As another alternative to praise, just ask your children questions. You can find out what your children thought and felt about their achievement, for example, “What did you enjoy most about your performance?” and “How do you feel about what you just did?” Allow your children to decide for themselves how they feel about their accomplishments, enable them to reward themselves for their own good actions, and encourage them to internalize what they observed about their own achievement efforts.

Or really go out on a limb and don’t say anything at all to your children. As I just mentioned, kids know when they do well. By letting them come to this realization on their own, they learn to reinforce themselves and they don’t become praise junkies dependent on you for how they feel about their efforts and accomplishments.

Here is my challenge to you. First, next time you’re at the playground or a youth sports competition, take note of what parents say to their children. I’ll bet you hear “Good job!” (or some variation) constantly. Next, monitor what you say to your children in the same situations. Then, erase “Good job!” from your vocabulary. We’ve already established how useless it is. Finally, start to praise your children in the healthy ways I just described. When you have broken yourself of the “Good job!” habit, you can then pat yourself on the back and tell yourself, “Good job!”


Can Parenting Style Impact Your Well-Being?

Can parenting be detrimental to our well-being? According to a new study, the answer is: It depends.

Over the years, many studies have evaluated the relationship between parenting and mental health. Admittedly, this topic is complex and the findings have been mixed. Some researchers report that raising children contributes to our happiness and well-being. Others suggest the opposite may be true.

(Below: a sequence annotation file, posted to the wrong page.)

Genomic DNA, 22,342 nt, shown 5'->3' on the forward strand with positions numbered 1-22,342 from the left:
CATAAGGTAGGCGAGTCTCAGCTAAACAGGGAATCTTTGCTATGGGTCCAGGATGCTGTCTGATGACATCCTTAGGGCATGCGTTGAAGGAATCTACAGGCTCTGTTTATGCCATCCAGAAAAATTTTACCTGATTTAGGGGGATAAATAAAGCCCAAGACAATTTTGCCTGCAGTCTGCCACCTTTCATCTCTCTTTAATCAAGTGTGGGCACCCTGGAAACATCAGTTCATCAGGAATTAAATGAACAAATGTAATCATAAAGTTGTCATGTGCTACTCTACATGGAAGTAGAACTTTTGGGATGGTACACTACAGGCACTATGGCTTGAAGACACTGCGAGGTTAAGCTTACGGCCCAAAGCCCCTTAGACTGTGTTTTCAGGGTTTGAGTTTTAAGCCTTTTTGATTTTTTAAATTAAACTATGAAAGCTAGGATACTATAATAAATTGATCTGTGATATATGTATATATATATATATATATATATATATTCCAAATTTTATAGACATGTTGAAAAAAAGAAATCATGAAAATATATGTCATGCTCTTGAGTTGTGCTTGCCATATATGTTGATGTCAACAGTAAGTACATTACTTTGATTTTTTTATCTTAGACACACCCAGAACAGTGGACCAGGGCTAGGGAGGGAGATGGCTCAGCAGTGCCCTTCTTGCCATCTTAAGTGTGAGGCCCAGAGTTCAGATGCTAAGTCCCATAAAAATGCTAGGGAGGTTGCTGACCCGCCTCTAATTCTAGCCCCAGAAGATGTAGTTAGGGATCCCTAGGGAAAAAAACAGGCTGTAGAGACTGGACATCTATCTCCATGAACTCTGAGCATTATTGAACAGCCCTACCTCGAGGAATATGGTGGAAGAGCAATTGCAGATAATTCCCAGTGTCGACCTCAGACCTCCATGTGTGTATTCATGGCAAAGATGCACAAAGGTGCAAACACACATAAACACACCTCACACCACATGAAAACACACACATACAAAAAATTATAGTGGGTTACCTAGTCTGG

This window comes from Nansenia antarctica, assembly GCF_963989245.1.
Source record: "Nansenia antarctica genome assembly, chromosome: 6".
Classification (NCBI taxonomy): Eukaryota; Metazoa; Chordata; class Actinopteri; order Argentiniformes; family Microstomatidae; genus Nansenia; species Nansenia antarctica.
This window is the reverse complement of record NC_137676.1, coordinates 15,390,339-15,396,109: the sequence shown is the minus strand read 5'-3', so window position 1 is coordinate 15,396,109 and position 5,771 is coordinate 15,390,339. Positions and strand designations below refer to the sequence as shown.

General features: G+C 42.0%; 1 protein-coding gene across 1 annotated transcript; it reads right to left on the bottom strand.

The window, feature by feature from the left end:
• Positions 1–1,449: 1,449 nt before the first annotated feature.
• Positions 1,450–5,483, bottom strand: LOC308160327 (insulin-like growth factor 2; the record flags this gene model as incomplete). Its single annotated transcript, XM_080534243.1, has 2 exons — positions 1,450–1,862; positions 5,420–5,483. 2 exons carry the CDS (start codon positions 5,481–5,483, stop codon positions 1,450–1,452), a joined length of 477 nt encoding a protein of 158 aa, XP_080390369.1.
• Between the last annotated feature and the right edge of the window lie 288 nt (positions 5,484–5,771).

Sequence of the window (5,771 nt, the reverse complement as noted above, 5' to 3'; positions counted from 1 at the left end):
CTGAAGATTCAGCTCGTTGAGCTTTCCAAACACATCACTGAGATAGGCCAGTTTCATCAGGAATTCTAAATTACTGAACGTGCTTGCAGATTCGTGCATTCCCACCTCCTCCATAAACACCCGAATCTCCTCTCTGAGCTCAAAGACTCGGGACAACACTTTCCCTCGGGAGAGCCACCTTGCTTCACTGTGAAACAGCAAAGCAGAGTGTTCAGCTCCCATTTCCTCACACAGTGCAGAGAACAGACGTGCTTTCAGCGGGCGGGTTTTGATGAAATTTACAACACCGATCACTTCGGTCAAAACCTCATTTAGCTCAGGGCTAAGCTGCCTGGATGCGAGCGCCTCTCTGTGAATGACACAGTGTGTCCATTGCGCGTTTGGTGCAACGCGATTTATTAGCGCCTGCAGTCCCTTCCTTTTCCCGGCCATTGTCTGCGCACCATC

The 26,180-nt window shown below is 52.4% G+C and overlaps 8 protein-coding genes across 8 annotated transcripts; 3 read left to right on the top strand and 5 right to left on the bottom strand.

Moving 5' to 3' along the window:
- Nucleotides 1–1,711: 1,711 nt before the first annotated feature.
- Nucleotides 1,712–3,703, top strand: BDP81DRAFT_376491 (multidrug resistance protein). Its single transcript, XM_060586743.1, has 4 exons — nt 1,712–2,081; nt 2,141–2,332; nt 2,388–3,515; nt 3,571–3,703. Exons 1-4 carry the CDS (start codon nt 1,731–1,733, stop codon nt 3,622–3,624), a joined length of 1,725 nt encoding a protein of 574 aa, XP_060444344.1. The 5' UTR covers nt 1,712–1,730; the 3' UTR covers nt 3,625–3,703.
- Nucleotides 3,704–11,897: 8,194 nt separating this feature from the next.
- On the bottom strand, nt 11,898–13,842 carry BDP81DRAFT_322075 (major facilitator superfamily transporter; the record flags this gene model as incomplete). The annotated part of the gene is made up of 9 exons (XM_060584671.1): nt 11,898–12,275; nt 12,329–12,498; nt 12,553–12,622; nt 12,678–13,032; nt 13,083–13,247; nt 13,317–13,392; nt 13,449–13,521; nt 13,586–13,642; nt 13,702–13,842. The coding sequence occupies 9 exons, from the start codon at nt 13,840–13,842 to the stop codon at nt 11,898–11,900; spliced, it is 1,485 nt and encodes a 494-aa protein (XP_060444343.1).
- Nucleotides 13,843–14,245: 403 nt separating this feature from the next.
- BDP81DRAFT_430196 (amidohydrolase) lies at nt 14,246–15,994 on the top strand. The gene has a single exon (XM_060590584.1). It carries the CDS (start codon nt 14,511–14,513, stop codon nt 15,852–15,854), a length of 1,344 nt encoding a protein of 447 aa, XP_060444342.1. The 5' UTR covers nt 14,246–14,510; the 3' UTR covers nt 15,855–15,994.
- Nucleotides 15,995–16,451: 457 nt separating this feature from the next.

A recent study published in the Journal of Child and Family Studies suggests that it’s not whether we’re parents – but how we parent – that may be an important factor to consider.

According to researchers at the University of Mary Washington in Virginia, women who engage in “intensive parenting” are likely to experience negative mental health outcomes like stress and depression. The authors focused on women because they tend to be much more likely to engage in this type of parenting style.

So, what is intensive parenting?

In a nutshell, it’s an underlying belief held by parents (typically moms) that parents should always sacrifice their needs for the needs of their children. These parents also tend to seek their own happiness primarily through their kids. And they always strive to offer stimulating activities to their children without giving kids much down-time or opportunities to entertain themselves. What’s more, these parents often view themselves as more capable than their partners and, as a result, tend to take on too many parenting tasks throughout the day. This may ultimately lead to burnout and resentment.